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Wade Boggs Puts Up a Front, Says That He Can Withstand Storm

February 26, 1989|CLAIRE SMITH | Hartford Courant

WINTER HAVEN, Fla. — Wade Boggs wants to remain with the Boston Red Sox for the rest of his career. He would love to keep hitting .350 and spend this spring thinking about how such a performance would lead to a new lucrative contract.

"But that (a new contract) is the least of my worries right now," Boggs said last week, somewhat wistfully.

Even though Boggs is entering the final year of a three-year contract, he cannot afford to dream such dreams, because of Margo Adams.

Adams is the woman with whom Boggs carried on a four-year affair. She is pursuing a civil suit seeking damages because of their breakup, alleging emotional distress and breach of oral contract by the third baseman.

The suit is the easy part. All Boggs has to lose there is money. Come today, he will know whether or not he has lost the Red Sox.

This is the day Penthouse magazine will release advance copies of a tell-all article by Adams, rumored not only to further scandalize Boggs, but also more than one of his teammates.

Last Monday, Boggs began what will be a public wait. He arrived at a spring-training complex in a town whose very name suggests relief and comfort.

Boggs, however, will find no such haven until he and his teammates read the words and start to assess the damage.

Thus far, Boggs' public posture is "What me worry"? He moved among some of his teammates who reportedly stand in line to be the most maligned. He did so in a relaxed fashion that suggested that his biggest concern is getting ready for baseball, not mudslinging with Adams or mud-wrestling with teammates.

Is he worried about what today will bring?

"Not at all," Boggs said.

Is he concerned about management, which all winter has been rumored to be trying to trade off the 1988 batting champion and .350-plus lifetime hitter?

"You'll have to ask Mr. Gorman," Boggs said of Red Sox General Manager Lou Gorman. He could speak only for himself, said Boggs, and his sentiments couldn't be clearer. "I want to continue to play my career here for the next 10 years," he said. "When I'm 40, I'll retire. Being in a Red Sox uniform is the most important thing."

Finally, he was asked, can Wade Boggs still be Wade Boggs, no matter what uniform he wears?

Granted, he has an incredibly strong personality trait that enables him to lock in on baseball in spite of off-field hurricanes.

His mother died in a car crash and, after one of the worst months of his career, he carried on, and won another batting title.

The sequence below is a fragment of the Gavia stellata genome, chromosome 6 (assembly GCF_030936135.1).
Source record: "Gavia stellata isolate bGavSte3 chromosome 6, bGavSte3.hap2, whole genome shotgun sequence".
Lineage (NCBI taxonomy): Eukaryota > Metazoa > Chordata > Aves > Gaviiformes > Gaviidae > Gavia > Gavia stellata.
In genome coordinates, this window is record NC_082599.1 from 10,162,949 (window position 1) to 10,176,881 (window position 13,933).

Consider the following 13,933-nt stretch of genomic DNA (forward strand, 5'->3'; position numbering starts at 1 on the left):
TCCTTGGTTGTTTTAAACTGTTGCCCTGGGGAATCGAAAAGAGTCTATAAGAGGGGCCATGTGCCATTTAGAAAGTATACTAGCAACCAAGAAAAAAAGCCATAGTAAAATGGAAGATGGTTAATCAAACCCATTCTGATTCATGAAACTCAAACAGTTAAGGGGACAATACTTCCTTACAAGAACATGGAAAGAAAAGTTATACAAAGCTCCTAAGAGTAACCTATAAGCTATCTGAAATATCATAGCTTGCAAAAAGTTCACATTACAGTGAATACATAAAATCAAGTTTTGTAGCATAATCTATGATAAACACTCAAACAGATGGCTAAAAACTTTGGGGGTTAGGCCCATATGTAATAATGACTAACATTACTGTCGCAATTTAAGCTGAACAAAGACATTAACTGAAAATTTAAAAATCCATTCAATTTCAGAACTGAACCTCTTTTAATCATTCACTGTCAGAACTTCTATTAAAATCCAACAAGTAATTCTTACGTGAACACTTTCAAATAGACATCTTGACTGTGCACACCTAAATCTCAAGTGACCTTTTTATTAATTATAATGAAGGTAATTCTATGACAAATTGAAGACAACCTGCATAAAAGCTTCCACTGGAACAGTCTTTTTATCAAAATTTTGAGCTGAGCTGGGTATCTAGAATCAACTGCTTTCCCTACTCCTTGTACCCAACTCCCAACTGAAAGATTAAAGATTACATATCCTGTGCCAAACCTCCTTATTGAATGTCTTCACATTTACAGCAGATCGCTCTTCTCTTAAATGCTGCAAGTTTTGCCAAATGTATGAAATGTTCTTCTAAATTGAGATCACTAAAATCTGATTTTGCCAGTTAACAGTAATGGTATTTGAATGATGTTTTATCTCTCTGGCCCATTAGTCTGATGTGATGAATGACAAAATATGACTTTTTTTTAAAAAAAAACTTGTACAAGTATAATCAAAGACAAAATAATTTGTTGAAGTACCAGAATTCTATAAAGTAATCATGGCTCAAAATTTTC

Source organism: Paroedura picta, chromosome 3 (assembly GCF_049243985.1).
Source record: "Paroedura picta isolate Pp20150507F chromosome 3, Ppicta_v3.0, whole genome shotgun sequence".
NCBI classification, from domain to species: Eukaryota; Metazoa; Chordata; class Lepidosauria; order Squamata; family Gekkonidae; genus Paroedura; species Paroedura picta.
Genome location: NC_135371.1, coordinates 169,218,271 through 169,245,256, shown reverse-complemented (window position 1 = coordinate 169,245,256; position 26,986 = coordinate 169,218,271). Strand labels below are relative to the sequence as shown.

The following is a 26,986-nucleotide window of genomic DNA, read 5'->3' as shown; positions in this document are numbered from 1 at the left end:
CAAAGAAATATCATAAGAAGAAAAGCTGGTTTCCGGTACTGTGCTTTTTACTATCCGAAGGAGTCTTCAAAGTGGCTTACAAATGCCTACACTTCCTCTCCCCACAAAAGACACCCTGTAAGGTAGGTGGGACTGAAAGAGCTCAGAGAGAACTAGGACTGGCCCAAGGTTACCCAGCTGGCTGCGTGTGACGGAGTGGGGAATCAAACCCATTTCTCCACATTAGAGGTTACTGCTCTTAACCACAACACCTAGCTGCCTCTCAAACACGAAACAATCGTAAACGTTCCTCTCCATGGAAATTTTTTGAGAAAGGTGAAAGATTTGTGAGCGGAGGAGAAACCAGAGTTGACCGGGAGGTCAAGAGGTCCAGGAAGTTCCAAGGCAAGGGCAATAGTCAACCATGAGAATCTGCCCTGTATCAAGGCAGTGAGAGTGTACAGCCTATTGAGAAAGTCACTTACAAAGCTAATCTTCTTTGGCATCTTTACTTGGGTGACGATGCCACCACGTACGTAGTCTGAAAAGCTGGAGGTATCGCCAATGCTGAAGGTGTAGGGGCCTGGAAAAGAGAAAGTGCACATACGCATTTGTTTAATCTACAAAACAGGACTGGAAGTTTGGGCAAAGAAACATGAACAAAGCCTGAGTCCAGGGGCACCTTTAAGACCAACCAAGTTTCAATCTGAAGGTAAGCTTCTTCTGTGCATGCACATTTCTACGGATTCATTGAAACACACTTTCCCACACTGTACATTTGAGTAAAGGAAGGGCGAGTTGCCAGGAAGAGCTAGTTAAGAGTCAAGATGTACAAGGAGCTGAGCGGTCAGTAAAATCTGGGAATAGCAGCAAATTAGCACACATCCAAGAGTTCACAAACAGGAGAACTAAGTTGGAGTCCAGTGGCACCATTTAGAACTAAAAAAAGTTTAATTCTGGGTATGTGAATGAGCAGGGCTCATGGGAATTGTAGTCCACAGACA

Adams has hammered away for a half year and he refuses any sort of compromise that would get the scandal out of the headlines and buy him and his family some respite. But this is different. This is in the clubhouse.

Can he remain that uncanny, unflappable ballplayer through one more crisis?

"Yes," Boggs said.

And to illustrate that confidence he pointed to his .325 average he had in June when Adams struck for the first time publicly, then the .391 pace he maintained from that point on. "It's concentration," he said. "I cross the white line and I forget about it."

That's an argument that will be easy to accept--if the clubhouse remains friendly. And Boggs--give him credit--insists that it will.

He has talked to the co-author of the article, David Shumacher, and, said Boggs, "He's told me nearly everything that's in there. I've heard a majority of the stories. There's hardly anything in there. You guys are going to be very disappointed."

Still, until the written words are actually seen, the proportion of scandal is still unpredictable. And what must not be overlooked is the difference between Boggs' public and private stances.

He has worked awfully hard to put out fires, even though he says that they will never be lighted.

He has talked to Jim Rice--who reputedly was the subject of some racist comments Adams alleges Boggs made.

He has talked to Bob Stanley--who reportedly was photographed with an unidentified woman in a hotel room in 1986 by Boggs and former Red Sox pitcher Steve Crawford, something Boggs has termed an innocent set-up joke that got out of hand.

Who else has he talked to and pacified? Boggs would neither disclose the contents of those private conferences nor say if it was necessary to speak with any other Red Sox players, or major leaguers, for that matter. All he would say is that he's finished with such sessions.

"Everything that needs to be said has been said," Boggs said. "I've spoken with everybody that's involved. Everything's fine. Everything that needs to be said is said. All the meetings and all the apologies are done.

"If I did (keep meeting with teammates) every time she said something new, I'd have to hold meetings every day of the season. I can't help what she does. If I could, none of this stuff would come out."

So far, Boggs' diplomacy is working. Monday, both Stanley and Rice publicly were models of decorum, content not to drop their gloves and pummel him. (What happened behind closed doors in the clubhouse during workouts, only they know.)

Unfortunately for Boggs, he cannot guarantee the placid atmosphere will remain because he cannot assure even himself that he knows everything Adams will interpret or tell. Adams has shown a great propensity for discarding her own reputation in order to drill him. Her thirst for dredging up even more scandalous material seems as unquenchable as the thirst Boggs says he once had for extramarital sex.

So Boggs waits. The brave front is in place, the only sweat thus far caused by his first workout. He has to trust that the article is as tame as reported. He has to hope that Penthouse seriously overpaid when it gave Adams a reported $100,000. And he has to pray that Stanley, Rice and others with whom he must coexist remain sanguine.

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